09/06/2015, 2 PM, County Main SR5 The Arab and Muslim Worlds Research Forum invites you to: Language Gender and the Egyptian Revolution: An interactive workshop Presenter: Shaimaa El Naggar (LAEL) Discussant: Dr Shuruq Naguib (PPR) Produced in 2012, “Words of women from the Egyptian revolution” is a YouTube series about women’s engagement in the Egyptian uprisings, directed by Leil Zahra Mortada. Each YouTube video interviews women who reflect upon their participation in the Egyptian uprisings that started in 2011.
Hoda Elsadda From: Journal of Middle East Women's Studies Volume 3, Number 2, Spring 2007 pp. 31-55 Abstract The emergence of the New Woman in Egypt as a central trope in the nationalist narrative of nation-building and modernity has been the subject of scholarly interest for more than a decade, yet there has been little research on her logical counterpart: the New Man. Although representations of the New Man have always been a subtext in representations of the New Woman, the manifestations and implications of these constructed imaginings within the Egyptian nationalist narrative have yet to be explored.
Open Democracy HODA ELSADDA 3 April 2013 The statement issued by the Muslim Brotherhood in response to the UN Commission on the Status of Women draft Agreed Conclusions on violence against women, is nothing short of an assault on their most basic rights as citizens and human beings, says Hoda Elsadda, The 57th session of the Commission on the Status of Women at UN headquarters (4-15 March) which ended with an Agreed Conclusions was particularly eventful, with a group of countries, including Egypt, attempting to roll back some hard-won rights.
Open Democracy HODA ELSADDA 5 January 2015 Faced with unequal power relations at the negotiating table and authoritarian consolidation, a member of the 50-committee explores how feminist voices achieved leverage when drafting the 2014 Egyptian Constitution to include article 11. Caught between an authoritarian and exclusionary religious discourse on the one hand, and an equally authoritarian and exclusionary ultra-nationalist stance on the other, how can feminists in Egypt forge a space for voice and political change?
Second International Translation Conference 14-15 OCTOBER, 2015 JAN KOCHANOWSKI UNIVERSITY in KIELCE, POLAND ‘It’s time to write about women and translation again” Luise von Flotow in Translating Women "I decided it was time to confirm for myself what I had sensed over the last few years working full-time as a freelance literary translator: the Vida figures would probably apply to translated literature, as well. Far more male novelists make their way into English than female ones… It is not the lists or the numbers that matter per se; it is what they represent, and the questions they raise.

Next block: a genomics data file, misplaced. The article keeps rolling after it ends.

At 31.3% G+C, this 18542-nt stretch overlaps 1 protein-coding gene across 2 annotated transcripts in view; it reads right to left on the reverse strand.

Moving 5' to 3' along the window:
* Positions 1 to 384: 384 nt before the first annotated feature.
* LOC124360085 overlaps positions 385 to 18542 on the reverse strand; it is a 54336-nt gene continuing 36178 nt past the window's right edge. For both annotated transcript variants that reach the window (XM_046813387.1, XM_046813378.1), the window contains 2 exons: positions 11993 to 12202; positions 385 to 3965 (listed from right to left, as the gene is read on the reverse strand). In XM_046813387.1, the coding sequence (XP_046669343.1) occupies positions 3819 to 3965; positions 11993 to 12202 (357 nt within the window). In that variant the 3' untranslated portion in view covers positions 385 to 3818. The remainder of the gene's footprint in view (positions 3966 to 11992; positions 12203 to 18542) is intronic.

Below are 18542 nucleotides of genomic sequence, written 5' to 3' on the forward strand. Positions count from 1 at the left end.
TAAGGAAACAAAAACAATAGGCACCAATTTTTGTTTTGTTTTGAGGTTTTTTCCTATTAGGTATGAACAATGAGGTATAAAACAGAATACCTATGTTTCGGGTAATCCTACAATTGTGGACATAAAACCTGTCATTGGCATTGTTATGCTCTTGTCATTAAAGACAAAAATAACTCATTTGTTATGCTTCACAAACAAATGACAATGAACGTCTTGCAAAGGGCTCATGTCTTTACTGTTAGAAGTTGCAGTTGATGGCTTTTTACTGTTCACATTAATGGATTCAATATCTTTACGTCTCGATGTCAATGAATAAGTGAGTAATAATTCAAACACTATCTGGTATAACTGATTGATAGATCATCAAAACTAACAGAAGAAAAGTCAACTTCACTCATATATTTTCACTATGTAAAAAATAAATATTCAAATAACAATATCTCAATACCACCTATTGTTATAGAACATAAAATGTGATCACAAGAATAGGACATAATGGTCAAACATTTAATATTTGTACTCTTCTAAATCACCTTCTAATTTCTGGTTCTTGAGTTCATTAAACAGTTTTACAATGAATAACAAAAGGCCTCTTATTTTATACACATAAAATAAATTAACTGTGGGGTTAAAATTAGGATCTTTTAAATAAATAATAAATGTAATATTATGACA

Special Issue for Journal of Cultural Research Volume 19, Issue 2, 2015 Foreword Anastasia Valassopoulos pages 115-116 Acknowledgements page 117 Introduction: Egyptian women, revolution, and protest culture Dalia Said Mostafa pages 118-129 Action, imagination, institution, natality, revolution Ziad Elmarsafy pages 130-138 Egypt’s revolution, our revolution: revolutionary women and the transnational avant-garde Caroline Rooney pages 139-149 Inserting women’s rights in the Egyptian constitution: personal reflections Hala Kamal pages 150-161 Egyptian women, revolution and the making of a visual public sphere Fakhri Haghani pages 162-175 A multimodal analysis of selected Cairokee songs of the Egyptian revolution and their representation of women Nadia A.
We're fans.(Reuters/Felix Ordonez) QUARTZ 25 March 2015 Sweden has long been progressive on gender egalitarianism, and now its language is officially catching up. A gender-neutral pronoun, henwill join its binary counterparts han (he) and hon (she) in the new edition of Sweden’s official dictionary, helping Swedish speakers avoid the sort of linguistic gymnastics common in languages without a gender-neutral alternative. Efficient in a variety of situations, hen, as AFP notes, can be used when you don’t know the gender identity of the person in question, when the person is transgender, when you don’t want to reveal a gender identity, or when gender identity simply seems irrelevant in context.
By Ahmed Refaat Mada Masr, 15 March 2015 I first heard Mona Baker two months ago in a workshop organized by the Imaginary School Program at Beirut, the art space not the city. It was called: “Prefigurative politics and creative subtitling.” During the three-hour event, Baker briefly summed up what she discusses more elaborately in her research project, “Translating the Egyptian Revolution,” which “examines the language-based practices that allow Egyptian protesters to contest dominant narratives of the revolution and, importantly, to connect with, influence and learn from global movements of protest.
Guest Editors: David Gramling and Aniruddha Dutta Special Issue on Translating Transgender Submissions of 4000-9000 words (in any language). Due March 1, 2015 for publication in Spring 2016 Few primary and secondary texts about transgender lives and ideas have been translated from language to language in any formal way over the centuries. Meanwhile, transgender, gender variant, and gender non-confirming people have often been exiles, translators, language mediators, and multilinguals in greater numbers and intensities historically than their cisgender counterparts have.
TransCulturAl: A Journal of Translation and Cultural Studies A lot of research has been done on women in translation since Lori Chamberlain wrote “Gender and the Metaphorics of Translation” in 1988 and argued that writing was marked “to be original and ‘masculine’ and translation “to be derivative and ‘feminine’” (254). Women’s work as translators has been revalorized, women writers are being translated, women translators appear more often in fiction and gender issues in translation have raised a lot of interest among translators and scholars.